• US Secretary of State Madeleine Albright asks Richard Butler to keep Scott Ritter from heading any inspection team that is going to inspect Iraqi "sensitive" sites. After other leaders of UNSCOM inspection teams show support for Ritter in a memo to the Executive Chairman, Ritter returns to Iraq.
March 20-23, 1998
  • Richard Butler says that the agreement UN General Secretary Kofi Annan made with the Iraqis has increased Iraqi cooperation with inspectors.
April, 1998
  • Scott Ritter complains to Richard Butler that the US, Israel, and Great Britain have stopped providing intelligence reports to him. US officials disagree, stating that only Ritter was cut off from information.
April 4, 1998
  • UNSCOM completes initial inspections of eight Iraqi Presidential Palace sites.
April 8, 1998
  • UNSCOM reports to the UN Security Council that Iraq's declaration on its biological weapons program is incomplete and inadequate.
May 15, 1998
  • An Iraqi delegation travels to Bucharest to meet with scientists who can provide missile guidance systems. UNSCOM learns of this event, but is never able to get this information to the UN Security Council.
Spring, 1998
  • An UNSCOM inspection team discovers a dump full of destroyed Iraqi missiles. Analysis of the missile parts proves that Iraq had made a weapon containing VX.
July, 1998
  • UNSCOM discovers documents, at Iraqi air force headquarters, showing that Iraq overstated by at least 6,000 the number of chemical bombs it told the U.N. it had used during the Iran-Iraq War. These bombs remain unaccounted for.
August 3, 1998
  • Butler meets with Tariq Aziz who demands that weapons inspections must end immediately and that Iraq must be certified as free of weapons of mass destruction. Butler says he cannot do that.
August 5, 1998
  • Iraq suspends all cooperation with UNSCOM teams.
August 26, 1998
  • Scott Ritter resigns from UNSCOM, sharply criticized the Clinton administration and the U.N. Security Council for not being vigorous enough about insisting that Iraq's weapons of mass destruction be destroyed. Ritter also accused U.N. Secretary General Kofi Annan of assisting Iraqi efforts at impeding UNSCOM's work. "Iraq is not disarming," Ritter said, and in a second statement, "Iraq retains the capability to launch a chemical strike."
September 9, 1998
  • The UN Security Council passes a resolution which once again condemns Iraq's lack of cooperation with inspectors.
September 29, 1998
  • The United States Congress passes the "Iraq Liberation Act", which states that the US wants to remove Saddam Hussein from office and replace the government with a democratic institution.
October 31, 1998
  • Iraq ends all forms of cooperation with the UNSCOM teams and expels inspectors from the country.
  • U.S. President Clinton signed into law HR 4655, the Iraq Liberation Act of 1998[?].
November 13-14, 1998
  • US President Clinton orders airstrikes on Iraq. Clinton then calls it off at the last minute when Iraq promises once again to unconditionally cooperate with UNSCOM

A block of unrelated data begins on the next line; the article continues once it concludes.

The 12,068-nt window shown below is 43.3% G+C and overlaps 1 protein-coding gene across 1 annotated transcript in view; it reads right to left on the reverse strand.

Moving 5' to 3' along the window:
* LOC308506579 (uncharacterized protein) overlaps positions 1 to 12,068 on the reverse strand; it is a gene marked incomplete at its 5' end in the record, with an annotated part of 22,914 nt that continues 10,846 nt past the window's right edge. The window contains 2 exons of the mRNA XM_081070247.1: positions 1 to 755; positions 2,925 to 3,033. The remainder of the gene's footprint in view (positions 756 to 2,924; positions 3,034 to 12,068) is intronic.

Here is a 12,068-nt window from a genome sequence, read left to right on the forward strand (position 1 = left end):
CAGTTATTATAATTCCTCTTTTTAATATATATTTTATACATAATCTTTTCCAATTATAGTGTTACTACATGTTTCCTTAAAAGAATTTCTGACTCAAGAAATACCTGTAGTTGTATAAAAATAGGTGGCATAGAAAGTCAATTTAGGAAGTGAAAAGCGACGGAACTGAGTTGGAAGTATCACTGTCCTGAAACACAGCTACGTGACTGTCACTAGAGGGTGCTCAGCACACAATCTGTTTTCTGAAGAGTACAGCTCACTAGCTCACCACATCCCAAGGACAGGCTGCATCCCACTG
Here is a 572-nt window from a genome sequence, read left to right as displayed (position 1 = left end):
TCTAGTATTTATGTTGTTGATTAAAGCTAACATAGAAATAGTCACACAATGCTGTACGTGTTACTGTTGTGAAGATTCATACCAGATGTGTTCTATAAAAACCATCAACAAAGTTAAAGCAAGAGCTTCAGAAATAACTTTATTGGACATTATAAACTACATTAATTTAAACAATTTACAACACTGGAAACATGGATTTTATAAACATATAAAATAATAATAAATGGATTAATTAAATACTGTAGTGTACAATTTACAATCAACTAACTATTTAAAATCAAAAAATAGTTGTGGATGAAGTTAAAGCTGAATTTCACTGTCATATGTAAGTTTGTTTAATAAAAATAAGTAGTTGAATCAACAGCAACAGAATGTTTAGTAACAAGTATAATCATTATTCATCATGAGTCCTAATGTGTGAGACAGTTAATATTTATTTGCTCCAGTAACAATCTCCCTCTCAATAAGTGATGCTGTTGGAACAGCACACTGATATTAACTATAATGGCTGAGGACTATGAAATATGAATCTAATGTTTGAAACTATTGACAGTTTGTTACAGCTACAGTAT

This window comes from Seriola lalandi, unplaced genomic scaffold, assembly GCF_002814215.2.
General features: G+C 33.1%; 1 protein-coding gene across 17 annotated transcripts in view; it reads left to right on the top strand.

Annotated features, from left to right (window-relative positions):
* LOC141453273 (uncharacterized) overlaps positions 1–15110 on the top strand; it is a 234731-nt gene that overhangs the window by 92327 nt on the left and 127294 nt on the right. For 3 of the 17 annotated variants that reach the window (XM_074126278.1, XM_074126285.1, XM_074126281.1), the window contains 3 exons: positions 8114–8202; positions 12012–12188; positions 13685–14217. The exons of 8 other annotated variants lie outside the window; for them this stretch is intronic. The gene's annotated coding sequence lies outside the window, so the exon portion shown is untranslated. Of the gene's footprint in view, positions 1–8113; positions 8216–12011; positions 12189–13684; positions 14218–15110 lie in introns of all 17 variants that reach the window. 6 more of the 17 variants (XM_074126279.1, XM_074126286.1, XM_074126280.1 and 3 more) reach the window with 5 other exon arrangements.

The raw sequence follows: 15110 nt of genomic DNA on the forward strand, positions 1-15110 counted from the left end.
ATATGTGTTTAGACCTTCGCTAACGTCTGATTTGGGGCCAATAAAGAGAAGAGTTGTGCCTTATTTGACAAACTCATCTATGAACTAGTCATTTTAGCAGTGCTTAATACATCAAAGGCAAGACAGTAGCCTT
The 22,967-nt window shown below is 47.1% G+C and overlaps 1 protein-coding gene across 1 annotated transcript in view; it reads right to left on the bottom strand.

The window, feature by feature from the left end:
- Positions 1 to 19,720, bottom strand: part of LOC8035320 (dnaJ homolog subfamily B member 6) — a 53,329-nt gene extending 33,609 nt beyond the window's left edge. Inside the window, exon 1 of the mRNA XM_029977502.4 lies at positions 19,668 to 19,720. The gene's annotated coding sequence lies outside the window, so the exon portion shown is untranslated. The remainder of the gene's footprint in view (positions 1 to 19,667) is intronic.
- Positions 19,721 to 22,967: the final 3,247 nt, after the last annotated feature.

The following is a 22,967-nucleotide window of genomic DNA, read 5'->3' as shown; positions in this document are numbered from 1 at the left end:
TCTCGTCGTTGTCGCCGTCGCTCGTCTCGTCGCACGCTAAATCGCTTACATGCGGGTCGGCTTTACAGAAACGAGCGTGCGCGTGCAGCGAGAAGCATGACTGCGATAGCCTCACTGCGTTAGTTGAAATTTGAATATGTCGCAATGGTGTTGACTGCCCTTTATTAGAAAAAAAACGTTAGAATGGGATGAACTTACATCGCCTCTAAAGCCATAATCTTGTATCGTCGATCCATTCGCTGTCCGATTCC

November 18, 1998
  • UNSCOM inspectors return to Iraq.
November 23-26, 1998
  • According to UNSCOM, Iraq ends cooperation with UNSCOM inspectors, alternately intimidating and withholding information from them.
November 30, 1998
  • Butler meets with US National Security Advisor Sandy Berger[?] to coordinate timelines for a possible military strike against Iraq
December 11, 1998
  • Iraq announces that weapons inspections will no longer take place on Friday, the Muslim day of rest. Iraq also refuses to provide test data from the production of missiles and engines.
December 13, 1998
  • US President Clinton secretly approves an attack on Iraq.
December 15, 1998
  • Richard Butler reports to the UN Security Council that Iraq is still blocking inspections.
December 16-19, 1998
  • UNSCOM withdraws all weapons inspectors from Iraq.
  • Saddam Hussein's failure to provide unfettered access to UN arms inspectors led Washington and London to hit 100 Iraqi targets in four days of bombing as part of Operation Desert Fox. The US government urged UNSCOM executive chairman Richard Butler to withdraw, and "[a] few hours before the attack began, 125 UN personnel were hurriedly evacuated from Baghdad to Bahrain, including inspectors from the UN Special Commission on Iraq and the International Atomic Energy Agency."
December 19, 1998
  • Iraqi vice-president Taha Yassin Ramadan announces that Iraq will no longer cooperate and declares that UNSCOM's "mission is over."
December 21, 1998
  • Three of five permanent members of the UN Security Council (Russia, France, and China) call for lifting of the eight-year oil embargo on Iraq, recasting or disbanding UNSCOM, and firing Butler. The US says it will veto any such measures.

January 4, 1999

  • Iraq requests that the UN replace its US and UK staff in Iraq.
December 17, 1999
  • The United Nations Monitoring, Verification and Inspection Commission (Unmovic) was created to replace UNSCOM. In Resolution 1284, Iraq was once again ordered to allow inspections teams immediate and unconditional access to any weapons sites and facilities. Iraq rejects the resolution.


  • It is reported that Saddam Hussein is using humanitarian funds to build presidential palaces and other personal endeavors.
March 1, 2000
  • Hans Blix assumes the position of Executive Chairman of UNMOVIC.
November, 2000
  • Iraq rejects new UN weapons inspections proposals.

Continued at Iraq disarmament crisis timeline 2001-2003